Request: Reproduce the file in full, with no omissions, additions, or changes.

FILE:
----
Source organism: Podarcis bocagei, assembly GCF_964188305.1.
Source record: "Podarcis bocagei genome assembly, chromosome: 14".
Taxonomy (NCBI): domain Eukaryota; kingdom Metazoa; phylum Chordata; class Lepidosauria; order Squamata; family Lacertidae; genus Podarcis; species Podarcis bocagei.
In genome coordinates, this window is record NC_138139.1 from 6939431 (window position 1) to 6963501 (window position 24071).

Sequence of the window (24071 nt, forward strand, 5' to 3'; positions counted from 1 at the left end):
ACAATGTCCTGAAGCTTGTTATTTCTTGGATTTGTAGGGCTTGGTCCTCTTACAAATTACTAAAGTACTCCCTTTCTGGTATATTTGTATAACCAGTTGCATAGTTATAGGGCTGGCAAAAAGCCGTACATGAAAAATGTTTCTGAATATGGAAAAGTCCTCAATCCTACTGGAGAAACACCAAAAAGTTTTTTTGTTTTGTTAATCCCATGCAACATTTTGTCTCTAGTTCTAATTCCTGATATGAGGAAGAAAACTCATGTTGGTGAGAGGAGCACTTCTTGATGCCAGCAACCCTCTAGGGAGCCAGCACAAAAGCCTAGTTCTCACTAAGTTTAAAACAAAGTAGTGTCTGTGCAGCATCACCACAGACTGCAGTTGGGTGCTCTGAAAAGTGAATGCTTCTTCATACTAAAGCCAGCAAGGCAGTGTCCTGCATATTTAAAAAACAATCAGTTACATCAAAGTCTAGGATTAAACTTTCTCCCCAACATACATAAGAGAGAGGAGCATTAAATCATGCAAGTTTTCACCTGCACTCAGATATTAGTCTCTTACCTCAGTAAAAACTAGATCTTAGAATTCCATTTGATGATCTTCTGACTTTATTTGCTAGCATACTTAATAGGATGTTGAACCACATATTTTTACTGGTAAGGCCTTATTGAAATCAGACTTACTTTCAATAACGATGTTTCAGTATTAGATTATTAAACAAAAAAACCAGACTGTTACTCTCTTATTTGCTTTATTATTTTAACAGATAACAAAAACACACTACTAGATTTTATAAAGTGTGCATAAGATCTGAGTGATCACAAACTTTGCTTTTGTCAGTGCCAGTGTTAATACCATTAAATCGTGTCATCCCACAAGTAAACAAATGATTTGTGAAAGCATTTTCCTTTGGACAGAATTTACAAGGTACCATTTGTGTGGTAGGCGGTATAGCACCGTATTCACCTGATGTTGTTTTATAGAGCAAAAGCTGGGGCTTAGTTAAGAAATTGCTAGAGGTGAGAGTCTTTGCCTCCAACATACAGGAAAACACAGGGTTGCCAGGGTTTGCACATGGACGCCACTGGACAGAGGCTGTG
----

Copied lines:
Source organism: Podarcis bocagei, assembly GCF_964188305.1.
Source record: "Podarcis bocagei genome assembly, chromosome: 14".
Taxonomy (NCBI): domain Eukaryota; kingdom Metazoa; phylum Chordata; class Lepidosauria; order Squamata; family Lacertidae; genus Podarcis; species Podarcis bocagei.
In genome coordinates, this window is record NC_138139.1 from 6939431 (window position 1) to 6963501 (window position 24071).

Sequence of the window (24071 nt, forward strand, 5' to 3'; positions counted from 1 at the left end):
ACAATGTCCTGAAGCTTGTTATTTCTTGGATTTGTAGGGCTTGGTCCTCTTACAAATTACTAAAGTACTCCCTTTCTGGTATATTTGTATAACCAGTTGCATAGTTATAGGGCTGGCAAAAAGCCGTACATGAAAAATGTTTCTGAATATGGAAAAGTCCTCAATCCTACTGGAGAAACACCAAAAAGTTTTTTTGTTTTGTTAATCCCATGCAACATTTTGTCTCTAGTTCTAATTCCTGATATGAGGAAGAAAACTCATGTTGGTGAGAGGAGCACTTCTTGATGCCAGCAACCCTCTAGGGAGCCAGCACAAAAGCCTAGTTCTCACTAAGTTTAAAACAAAGTAGTGTCTGTGCAGCATCACCACAGACTGCAGTTGGGTGCTCTGAAAAGTGAATGCTTCTTCATACTAAAGCCAGCAAGGCAGTGTCCTGCATATTTAAAAAACAATCAGTTACATCAAAGTCTAGGATTAAACTTTCTCCCCAACATACATAAGAGAGAGGAGCATTAAATCATGCAAGTTTTCACCTGCACTCAGATATTAGTCTCTTACCTCAGTAAAAACTAGATCTTAGAATTCCATTTGATGATCTTCTGACTTTATTTGCTAGCATACTTAATAGGATGTTGAACCACATATTTTTACTGGTAAGGCCTTATTGAAATCAGACTTACTTTCAATAACGATGTTTCAGTATTAGATTATTAAACAAAAAAACCAGACTGTTACTCTCTTATTTGCTTTATTATTTTAACAGATAACAAAAACACACTACTAGATTTTATAAAGTGTGCATAAGATCTGAGTGATCACAAACTTTGCTTTTGTCAGTGCCAGTGTTAATACCATTAAATCGTGTCATCCCACAAGTAAACAAATGATTTGTGAAAGCATTTTCCTTTGGACAGAATTTACAAGGTACCATTTGTGTGGTAGGCGGTATAGCACCGTATTCACCTGATGTTGTTTTATAGAGCAAAAGCTGGGGCTTAGTTAAGAAATTGCTAGAGGTGAGAGTCTTTGCCTCCAACATACAGGAAAACACAGGGTTGCCAGGGTTTGCACATGGACGCCACTGGACAGAGGCTGTG